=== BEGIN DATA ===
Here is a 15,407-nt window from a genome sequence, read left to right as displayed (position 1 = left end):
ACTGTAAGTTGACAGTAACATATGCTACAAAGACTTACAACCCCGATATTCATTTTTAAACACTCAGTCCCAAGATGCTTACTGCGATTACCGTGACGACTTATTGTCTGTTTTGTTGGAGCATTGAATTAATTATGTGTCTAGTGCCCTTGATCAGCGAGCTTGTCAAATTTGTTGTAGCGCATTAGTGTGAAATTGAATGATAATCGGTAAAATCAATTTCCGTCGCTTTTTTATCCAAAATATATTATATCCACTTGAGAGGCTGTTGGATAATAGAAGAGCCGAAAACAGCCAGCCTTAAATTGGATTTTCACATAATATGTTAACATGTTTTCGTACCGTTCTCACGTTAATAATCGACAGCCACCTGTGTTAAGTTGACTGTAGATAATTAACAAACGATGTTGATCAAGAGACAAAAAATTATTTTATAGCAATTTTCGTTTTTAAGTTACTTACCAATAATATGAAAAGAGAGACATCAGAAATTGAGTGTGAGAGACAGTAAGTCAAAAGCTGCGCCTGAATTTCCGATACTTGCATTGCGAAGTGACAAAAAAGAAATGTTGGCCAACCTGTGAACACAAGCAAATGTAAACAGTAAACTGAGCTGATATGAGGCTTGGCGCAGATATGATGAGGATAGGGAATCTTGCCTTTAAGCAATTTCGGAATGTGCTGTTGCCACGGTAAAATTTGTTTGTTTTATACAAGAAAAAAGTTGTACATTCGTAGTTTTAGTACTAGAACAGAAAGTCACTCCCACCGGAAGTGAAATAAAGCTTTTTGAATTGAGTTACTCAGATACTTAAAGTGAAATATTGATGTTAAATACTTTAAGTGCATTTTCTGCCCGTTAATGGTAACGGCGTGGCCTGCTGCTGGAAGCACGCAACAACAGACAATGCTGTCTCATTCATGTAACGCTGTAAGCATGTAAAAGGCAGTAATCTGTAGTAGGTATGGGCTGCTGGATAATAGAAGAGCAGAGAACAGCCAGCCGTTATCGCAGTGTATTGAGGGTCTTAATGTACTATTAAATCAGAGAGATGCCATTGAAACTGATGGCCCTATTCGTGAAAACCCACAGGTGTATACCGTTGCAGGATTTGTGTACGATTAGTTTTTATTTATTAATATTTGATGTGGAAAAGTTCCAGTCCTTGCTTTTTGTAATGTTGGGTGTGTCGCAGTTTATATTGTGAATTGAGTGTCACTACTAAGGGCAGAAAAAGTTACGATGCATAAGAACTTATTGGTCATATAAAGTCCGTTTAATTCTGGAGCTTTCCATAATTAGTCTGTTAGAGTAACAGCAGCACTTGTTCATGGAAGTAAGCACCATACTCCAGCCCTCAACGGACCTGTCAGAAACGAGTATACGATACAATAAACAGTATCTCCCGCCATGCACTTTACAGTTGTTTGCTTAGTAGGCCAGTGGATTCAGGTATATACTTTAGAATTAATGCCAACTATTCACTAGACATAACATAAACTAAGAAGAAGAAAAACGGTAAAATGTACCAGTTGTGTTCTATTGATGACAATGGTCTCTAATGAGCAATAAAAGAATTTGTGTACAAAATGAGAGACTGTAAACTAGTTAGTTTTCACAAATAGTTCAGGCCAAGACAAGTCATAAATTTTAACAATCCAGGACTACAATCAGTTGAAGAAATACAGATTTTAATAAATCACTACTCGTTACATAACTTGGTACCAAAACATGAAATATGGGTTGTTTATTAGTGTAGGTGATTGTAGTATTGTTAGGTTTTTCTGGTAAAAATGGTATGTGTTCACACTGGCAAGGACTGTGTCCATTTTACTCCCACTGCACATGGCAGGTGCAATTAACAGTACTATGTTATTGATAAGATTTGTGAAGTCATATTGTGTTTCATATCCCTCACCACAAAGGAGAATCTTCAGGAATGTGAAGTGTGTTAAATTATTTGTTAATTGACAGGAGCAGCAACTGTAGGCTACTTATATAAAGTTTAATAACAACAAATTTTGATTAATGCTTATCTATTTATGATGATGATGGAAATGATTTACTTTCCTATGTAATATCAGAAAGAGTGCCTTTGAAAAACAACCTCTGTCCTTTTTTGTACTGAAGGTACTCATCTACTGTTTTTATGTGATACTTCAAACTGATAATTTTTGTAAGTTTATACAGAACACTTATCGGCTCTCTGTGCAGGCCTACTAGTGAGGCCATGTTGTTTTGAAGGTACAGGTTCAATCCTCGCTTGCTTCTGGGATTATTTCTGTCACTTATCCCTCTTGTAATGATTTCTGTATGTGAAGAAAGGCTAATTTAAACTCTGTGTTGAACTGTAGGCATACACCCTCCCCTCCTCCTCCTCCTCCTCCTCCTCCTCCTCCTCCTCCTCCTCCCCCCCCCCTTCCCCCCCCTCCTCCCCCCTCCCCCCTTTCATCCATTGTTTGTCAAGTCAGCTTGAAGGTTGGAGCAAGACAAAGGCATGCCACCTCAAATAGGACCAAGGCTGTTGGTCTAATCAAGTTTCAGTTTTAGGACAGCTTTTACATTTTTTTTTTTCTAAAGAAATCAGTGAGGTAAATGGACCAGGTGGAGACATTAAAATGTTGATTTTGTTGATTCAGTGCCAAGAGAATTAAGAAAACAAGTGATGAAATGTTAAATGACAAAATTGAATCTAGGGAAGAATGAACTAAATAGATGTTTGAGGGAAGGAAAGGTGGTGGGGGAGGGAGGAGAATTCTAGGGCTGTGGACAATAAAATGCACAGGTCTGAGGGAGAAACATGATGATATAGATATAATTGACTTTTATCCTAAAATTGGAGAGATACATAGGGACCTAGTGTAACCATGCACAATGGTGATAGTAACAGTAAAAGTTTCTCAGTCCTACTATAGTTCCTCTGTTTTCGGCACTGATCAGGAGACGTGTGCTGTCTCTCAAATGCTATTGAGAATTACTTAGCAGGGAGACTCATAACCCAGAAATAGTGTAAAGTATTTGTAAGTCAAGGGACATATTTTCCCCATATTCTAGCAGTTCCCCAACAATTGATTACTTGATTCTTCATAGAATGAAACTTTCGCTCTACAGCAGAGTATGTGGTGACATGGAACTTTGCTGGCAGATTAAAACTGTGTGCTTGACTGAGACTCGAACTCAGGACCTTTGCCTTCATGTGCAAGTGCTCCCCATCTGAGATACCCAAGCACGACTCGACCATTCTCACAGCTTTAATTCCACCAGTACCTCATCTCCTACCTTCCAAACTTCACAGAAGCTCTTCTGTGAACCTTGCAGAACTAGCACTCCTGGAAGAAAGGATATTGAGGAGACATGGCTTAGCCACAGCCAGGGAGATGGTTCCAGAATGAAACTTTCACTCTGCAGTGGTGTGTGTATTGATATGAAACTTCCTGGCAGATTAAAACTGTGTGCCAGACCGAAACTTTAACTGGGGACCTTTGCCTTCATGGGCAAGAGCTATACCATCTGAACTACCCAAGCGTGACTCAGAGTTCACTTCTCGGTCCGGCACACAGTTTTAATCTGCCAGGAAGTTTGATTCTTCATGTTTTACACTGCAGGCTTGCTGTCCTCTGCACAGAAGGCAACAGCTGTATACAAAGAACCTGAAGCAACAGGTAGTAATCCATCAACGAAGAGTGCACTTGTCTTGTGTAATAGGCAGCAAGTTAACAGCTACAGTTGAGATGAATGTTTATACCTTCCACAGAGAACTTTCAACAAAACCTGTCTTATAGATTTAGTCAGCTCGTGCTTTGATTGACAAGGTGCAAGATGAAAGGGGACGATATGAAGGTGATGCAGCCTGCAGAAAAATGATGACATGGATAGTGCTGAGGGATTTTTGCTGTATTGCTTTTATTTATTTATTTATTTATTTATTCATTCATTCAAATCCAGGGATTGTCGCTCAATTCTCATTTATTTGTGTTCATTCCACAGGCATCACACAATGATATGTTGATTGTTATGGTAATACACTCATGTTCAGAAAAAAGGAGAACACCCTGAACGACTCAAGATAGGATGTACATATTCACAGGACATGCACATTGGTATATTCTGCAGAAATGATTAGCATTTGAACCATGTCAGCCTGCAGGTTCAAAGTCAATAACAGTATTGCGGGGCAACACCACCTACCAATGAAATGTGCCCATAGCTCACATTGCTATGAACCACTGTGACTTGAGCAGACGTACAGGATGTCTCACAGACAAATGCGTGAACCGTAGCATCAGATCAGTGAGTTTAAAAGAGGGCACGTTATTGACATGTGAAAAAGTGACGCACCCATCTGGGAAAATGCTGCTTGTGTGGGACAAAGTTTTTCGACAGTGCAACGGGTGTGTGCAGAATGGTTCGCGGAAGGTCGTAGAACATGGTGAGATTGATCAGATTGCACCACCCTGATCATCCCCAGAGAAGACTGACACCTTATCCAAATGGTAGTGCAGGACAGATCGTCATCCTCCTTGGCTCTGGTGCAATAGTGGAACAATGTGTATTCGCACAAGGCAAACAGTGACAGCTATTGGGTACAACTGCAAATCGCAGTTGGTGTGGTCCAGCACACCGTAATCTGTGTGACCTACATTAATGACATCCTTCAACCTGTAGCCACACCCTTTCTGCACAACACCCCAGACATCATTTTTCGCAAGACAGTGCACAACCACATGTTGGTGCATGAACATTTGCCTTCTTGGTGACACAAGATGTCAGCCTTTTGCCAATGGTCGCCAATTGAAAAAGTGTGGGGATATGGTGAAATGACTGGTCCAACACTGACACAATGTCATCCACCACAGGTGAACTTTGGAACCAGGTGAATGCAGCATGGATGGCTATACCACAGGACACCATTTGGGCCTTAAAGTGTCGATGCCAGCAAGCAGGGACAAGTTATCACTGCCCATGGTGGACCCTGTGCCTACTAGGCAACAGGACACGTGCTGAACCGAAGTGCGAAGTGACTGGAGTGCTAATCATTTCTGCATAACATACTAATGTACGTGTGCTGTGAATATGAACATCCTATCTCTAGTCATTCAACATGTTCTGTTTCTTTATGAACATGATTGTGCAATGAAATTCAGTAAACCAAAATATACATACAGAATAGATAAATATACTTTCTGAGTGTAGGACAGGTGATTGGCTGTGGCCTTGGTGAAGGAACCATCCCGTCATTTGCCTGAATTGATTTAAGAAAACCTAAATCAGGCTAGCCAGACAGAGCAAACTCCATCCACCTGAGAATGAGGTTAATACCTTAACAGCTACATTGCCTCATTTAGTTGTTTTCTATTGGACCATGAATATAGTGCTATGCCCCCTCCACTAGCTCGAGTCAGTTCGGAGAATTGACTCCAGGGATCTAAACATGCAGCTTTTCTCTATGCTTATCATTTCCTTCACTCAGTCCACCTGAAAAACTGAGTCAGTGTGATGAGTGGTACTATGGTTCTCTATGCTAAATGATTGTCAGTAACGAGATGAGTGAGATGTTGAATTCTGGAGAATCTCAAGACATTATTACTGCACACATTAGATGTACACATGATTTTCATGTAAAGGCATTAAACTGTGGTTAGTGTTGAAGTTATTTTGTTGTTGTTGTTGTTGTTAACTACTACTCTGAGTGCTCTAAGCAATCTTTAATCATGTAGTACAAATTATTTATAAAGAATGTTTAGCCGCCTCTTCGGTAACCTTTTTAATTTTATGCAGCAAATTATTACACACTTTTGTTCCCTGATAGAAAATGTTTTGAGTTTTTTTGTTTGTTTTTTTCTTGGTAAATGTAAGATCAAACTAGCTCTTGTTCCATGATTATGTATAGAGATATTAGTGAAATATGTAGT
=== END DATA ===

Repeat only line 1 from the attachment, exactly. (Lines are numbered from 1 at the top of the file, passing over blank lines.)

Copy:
Here is a 15,407-nt window from a genome sequence, read left to right as displayed (position 1 = left end):